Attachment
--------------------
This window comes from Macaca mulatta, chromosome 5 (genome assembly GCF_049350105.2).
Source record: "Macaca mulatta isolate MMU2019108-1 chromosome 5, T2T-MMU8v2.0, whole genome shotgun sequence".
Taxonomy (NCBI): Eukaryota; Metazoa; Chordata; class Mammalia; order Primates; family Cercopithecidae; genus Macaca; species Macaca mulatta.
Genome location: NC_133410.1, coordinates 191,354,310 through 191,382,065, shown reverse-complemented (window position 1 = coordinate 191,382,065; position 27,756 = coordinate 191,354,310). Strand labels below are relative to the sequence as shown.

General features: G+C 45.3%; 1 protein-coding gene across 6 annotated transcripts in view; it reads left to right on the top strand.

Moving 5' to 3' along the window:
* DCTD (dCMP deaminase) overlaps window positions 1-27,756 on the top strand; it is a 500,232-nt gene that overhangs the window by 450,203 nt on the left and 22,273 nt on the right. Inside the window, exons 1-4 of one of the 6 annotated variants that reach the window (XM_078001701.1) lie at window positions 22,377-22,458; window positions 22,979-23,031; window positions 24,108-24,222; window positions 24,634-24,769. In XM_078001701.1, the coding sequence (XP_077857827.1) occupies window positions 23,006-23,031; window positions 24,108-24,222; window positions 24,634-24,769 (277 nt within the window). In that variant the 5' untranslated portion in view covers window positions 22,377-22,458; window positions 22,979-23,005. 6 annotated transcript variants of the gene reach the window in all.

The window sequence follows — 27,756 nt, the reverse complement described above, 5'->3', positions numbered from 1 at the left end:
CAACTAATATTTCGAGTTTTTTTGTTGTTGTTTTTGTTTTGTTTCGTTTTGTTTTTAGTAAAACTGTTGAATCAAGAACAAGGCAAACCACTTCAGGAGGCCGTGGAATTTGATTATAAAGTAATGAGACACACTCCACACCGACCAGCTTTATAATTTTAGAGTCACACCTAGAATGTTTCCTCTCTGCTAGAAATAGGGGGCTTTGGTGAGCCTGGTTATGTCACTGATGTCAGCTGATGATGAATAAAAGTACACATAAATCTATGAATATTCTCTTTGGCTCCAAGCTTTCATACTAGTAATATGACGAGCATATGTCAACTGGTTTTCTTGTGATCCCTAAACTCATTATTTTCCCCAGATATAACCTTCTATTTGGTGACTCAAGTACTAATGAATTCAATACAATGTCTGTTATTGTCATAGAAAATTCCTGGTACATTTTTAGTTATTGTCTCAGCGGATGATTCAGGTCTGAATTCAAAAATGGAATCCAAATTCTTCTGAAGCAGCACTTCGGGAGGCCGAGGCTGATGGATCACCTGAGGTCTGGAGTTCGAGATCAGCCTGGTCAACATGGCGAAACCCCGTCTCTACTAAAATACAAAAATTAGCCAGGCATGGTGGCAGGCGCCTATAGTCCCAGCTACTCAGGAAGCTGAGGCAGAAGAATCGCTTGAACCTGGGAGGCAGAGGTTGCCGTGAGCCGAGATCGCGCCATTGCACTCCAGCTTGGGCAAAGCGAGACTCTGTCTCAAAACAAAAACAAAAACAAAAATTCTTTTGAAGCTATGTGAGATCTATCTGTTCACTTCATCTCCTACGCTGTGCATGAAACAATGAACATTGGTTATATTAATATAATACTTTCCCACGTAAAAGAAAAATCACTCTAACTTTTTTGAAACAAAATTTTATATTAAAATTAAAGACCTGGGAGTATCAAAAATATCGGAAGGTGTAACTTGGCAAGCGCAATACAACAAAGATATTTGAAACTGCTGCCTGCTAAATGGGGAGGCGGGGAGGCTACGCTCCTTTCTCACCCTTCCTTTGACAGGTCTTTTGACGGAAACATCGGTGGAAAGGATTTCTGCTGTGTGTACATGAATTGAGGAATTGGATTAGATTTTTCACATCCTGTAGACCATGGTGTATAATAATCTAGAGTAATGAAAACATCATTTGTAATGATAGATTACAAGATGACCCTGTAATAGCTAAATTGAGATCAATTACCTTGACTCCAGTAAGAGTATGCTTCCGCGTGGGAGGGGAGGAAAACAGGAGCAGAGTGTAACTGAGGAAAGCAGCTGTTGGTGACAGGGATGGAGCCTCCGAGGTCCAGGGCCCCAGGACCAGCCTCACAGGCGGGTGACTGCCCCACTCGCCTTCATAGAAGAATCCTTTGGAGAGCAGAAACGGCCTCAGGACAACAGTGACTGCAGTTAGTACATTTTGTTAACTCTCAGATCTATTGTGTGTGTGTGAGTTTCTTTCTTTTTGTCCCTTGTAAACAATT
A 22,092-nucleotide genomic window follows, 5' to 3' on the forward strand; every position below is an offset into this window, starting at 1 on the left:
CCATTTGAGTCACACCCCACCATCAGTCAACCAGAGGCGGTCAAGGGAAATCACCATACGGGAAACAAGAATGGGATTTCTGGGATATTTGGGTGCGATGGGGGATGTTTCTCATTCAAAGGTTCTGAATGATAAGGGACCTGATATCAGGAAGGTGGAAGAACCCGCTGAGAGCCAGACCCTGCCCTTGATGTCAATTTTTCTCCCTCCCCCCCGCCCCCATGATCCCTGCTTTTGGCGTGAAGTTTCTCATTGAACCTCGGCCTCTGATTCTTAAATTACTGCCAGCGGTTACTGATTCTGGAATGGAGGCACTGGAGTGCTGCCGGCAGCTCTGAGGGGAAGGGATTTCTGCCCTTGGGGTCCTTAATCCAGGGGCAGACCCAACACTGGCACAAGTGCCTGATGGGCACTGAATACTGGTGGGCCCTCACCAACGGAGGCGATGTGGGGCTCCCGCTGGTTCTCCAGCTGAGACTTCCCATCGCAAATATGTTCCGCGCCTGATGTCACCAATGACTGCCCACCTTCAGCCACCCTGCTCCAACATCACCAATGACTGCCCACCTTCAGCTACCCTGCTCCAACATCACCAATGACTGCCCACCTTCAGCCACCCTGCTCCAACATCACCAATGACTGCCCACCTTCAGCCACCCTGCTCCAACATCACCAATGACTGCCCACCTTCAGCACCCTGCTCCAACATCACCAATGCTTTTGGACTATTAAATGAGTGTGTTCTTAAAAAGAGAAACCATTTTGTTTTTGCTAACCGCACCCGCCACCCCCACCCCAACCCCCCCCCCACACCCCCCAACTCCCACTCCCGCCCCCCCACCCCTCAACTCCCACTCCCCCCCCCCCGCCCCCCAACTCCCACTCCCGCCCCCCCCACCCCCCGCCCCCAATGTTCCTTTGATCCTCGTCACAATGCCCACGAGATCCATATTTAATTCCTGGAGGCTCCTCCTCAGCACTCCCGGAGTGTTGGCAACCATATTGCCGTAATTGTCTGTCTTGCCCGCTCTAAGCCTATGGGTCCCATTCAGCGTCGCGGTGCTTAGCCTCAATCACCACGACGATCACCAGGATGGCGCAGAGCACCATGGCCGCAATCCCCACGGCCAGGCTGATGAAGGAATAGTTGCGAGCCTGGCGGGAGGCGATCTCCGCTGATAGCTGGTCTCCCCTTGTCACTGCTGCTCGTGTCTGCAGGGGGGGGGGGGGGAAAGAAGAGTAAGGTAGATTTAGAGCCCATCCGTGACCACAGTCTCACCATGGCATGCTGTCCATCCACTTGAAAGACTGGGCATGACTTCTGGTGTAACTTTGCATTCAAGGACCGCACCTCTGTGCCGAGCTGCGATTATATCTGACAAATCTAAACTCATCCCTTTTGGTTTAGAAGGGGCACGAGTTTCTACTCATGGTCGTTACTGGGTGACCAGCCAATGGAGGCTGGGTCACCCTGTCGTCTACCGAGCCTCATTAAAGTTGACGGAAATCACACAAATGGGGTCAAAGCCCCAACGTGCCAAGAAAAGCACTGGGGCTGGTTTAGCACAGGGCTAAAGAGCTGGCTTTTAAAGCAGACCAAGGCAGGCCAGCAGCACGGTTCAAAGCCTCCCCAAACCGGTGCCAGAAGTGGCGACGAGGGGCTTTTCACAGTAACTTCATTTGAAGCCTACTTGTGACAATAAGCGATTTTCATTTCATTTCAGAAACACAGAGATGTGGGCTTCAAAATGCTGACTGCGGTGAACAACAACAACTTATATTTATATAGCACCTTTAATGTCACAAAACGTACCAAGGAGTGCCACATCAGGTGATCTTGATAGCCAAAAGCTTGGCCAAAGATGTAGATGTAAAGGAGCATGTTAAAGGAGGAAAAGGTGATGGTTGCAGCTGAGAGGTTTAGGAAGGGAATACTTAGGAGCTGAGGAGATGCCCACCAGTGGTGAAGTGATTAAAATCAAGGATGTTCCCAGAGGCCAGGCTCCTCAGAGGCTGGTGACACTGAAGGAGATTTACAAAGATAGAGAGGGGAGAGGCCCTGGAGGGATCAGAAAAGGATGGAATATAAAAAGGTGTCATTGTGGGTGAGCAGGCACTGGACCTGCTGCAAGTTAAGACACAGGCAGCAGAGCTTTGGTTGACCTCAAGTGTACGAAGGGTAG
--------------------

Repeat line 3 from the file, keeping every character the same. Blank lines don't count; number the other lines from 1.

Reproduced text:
Taxonomy (NCBI): Eukaryota; Metazoa; Chordata; class Mammalia; order Primates; family Cercopithecidae; genus Macaca; species Macaca mulatta.